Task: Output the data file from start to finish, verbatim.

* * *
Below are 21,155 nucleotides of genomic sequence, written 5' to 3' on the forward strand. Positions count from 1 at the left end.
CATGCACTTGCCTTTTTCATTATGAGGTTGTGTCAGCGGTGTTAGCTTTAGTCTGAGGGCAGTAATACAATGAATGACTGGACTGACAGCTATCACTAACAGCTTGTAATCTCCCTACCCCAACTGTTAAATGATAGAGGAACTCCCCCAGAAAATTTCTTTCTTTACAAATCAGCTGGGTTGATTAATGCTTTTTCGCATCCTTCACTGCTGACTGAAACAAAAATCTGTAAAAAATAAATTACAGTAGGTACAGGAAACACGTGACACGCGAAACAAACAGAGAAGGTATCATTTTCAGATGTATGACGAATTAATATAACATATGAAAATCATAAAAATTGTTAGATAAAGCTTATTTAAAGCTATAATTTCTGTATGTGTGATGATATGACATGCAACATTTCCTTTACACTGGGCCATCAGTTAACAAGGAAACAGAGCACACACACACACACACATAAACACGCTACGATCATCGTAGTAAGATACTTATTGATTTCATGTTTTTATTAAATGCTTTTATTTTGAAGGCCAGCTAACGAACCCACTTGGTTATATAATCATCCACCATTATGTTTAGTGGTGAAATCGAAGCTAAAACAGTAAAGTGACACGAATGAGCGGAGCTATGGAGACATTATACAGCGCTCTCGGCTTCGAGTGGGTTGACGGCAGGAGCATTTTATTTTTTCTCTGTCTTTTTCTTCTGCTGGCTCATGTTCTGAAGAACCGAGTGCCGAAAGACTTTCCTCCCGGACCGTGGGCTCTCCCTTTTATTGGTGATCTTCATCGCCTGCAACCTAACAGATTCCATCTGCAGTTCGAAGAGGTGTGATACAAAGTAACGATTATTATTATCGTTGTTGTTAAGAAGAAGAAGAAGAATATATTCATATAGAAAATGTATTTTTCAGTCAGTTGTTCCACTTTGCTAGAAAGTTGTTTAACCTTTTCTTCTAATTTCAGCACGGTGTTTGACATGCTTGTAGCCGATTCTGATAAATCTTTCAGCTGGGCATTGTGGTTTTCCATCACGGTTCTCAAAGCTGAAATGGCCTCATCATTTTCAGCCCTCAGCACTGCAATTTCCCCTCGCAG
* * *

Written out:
Below are 21,155 nucleotides of genomic sequence, written 5' to 3' on the forward strand. Positions count from 1 at the left end.
CATGCACTTGCCTTTTTCATTATGAGGTTGTGTCAGCGGTGTTAGCTTTAGTCTGAGGGCAGTAATACAATGAATGACTGGACTGACAGCTATCACTAACAGCTTGTAATCTCCCTACCCCAACTGTTAAATGATAGAGGAACTCCCCCAGAAAATTTCTTTCTTTACAAATCAGCTGGGTTGATTAATGCTTTTTCGCATCCTTCACTGCTGACTGAAACAAAAATCTGTAAAAAATAAATTACAGTAGGTACAGGAAACACGTGACACGCGAAACAAACAGAGAAGGTATCATTTTCAGATGTATGACGAATTAATATAACATATGAAAATCATAAAAATTGTTAGATAAAGCTTATTTAAAGCTATAATTTCTGTATGTGTGATGATATGACATGCAACATTTCCTTTACACTGGGCCATCAGTTAACAAGGAAACAGAGCACACACACACACACACATAAACACGCTACGATCATCGTAGTAAGATACTTATTGATTTCATGTTTTTATTAAATGCTTTTATTTTGAAGGCCAGCTAACGAACCCACTTGGTTATATAATCATCCACCATTATGTTTAGTGGTGAAATCGAAGCTAAAACAGTAAAGTGACACGAATGAGCGGAGCTATGGAGACATTATACAGCGCTCTCGGCTTCGAGTGGGTTGACGGCAGGAGCATTTTATTTTTTCTCTGTCTTTTTCTTCTGCTGGCTCATGTTCTGAAGAACCGAGTGCCGAAAGACTTTCCTCCCGGACCGTGGGCTCTCCCTTTTATTGGTGATCTTCATCGCCTGCAACCTAACAGATTCCATCTGCAGTTCGAAGAGGTGTGATACAAAGTAACGATTATTATTATCGTTGTTGTTAAGAAGAAGAAGAAGAATATATTCATATAGAAAATGTATTTTTCAGTCAGTTGTTCCACTTTGCTAGAAAGTTGTTTAACCTTTTCTTCTAATTTCAGCACGGTGTTTGACATGCTTGTAGCCGATTCTGATAAATCTTTCAGCTGGGCATTGTGGTTTTCCATCACGGTTCTCAAAGCTGAAATGGCCTCATCATTTTCAGCCCTCAGCACTGCAATTTCCCCTCGCAG